In July 2011, Ayşe Çelikkol (ELIT and AMER) published a book through Oxford University Press on nineteenth-century British literary and economic history, titled Romances of Free Trade: British Literature, Laissez-Faire, and the Global Nineteenth Century. In this book, Çelikkol shows that many of the concerns that we commonly associate with present-day globalization were already afloat in nineteenth-century Britain, during the advent of the free-market economy. Not unlike us, Britons in the nineteenth century pondered the fate of patriotism and the nation-state, and they experienced a heightened awareness of the permeability of borders.
Combining literary analysis with the history of economic thought, Romances of Free Trade offers an interdisciplinary approach to the nineteenth century. It demonstrates that novels, poems, and plays worked in tandem with political economy to explore how the increased fluidity of capital would reshape society. Just as political economists argued that the state should not intervene in foreign commerce, the literary genre of the romance allowed Britons to imagine a world in which commodies flow uncontrollably. Global commerical traffic promised borderless harmony for some authors, but for others it signalled the advent of a decentered world in which chaos reigns supreme. The literary genre of the romance, argues Çelikkol, was especially useful for imagining borderlessness and decentralization. Romance tales often narrate nautical adventures; some are abound with pirates and smugglers, and others are set in lush islands in the middle of nowhere.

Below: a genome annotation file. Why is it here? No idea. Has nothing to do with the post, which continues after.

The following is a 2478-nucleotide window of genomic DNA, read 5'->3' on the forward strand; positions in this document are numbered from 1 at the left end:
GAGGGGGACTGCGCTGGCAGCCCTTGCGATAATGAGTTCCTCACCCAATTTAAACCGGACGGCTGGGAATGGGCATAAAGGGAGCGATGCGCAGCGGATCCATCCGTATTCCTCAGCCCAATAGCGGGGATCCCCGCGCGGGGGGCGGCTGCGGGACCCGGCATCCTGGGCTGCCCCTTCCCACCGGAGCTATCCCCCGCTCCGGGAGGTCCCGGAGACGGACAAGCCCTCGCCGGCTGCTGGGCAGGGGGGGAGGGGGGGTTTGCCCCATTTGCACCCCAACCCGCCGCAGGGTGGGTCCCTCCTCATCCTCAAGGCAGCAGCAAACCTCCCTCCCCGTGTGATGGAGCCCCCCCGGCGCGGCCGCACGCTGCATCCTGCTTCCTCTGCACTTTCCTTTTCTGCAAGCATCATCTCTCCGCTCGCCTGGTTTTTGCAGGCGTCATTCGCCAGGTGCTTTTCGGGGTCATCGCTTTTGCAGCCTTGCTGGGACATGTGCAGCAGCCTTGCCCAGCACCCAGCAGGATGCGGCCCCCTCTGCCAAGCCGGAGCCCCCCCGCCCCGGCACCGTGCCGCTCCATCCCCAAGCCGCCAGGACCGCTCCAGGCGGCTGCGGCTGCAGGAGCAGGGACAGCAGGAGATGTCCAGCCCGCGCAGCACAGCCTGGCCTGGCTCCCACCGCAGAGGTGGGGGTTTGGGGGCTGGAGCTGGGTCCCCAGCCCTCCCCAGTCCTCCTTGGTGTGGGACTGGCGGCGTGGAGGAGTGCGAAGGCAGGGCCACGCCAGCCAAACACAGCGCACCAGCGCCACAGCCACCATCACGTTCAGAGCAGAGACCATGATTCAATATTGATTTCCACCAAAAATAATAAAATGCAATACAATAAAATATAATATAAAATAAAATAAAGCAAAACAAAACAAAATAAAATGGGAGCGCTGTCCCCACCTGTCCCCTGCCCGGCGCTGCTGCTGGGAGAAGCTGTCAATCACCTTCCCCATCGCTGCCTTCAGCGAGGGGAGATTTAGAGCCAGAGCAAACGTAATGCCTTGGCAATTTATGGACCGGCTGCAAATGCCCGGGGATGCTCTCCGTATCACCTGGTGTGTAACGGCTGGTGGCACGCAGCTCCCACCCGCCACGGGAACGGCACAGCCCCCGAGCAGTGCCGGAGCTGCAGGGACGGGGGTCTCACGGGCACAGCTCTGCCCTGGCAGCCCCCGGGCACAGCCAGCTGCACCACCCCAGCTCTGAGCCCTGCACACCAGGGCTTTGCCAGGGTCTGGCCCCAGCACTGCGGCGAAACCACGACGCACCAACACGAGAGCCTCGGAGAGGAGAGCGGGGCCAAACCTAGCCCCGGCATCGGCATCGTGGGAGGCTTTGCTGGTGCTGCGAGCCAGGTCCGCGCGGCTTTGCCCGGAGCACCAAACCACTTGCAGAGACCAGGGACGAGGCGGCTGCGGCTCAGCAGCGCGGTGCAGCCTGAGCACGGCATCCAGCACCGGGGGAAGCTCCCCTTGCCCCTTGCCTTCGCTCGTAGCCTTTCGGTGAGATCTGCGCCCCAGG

At Bilkent, Çelikkol teaches a number of courses that reflect her interest in the history of globalization. In the Department of American Culture and Literature, she has taught courses on cultures of global capitalism and transatlantic literature. In 2011, in the Department of English Language and Literature, she offered a course that explored cosmopolitan identities and the notion of the world-citizen.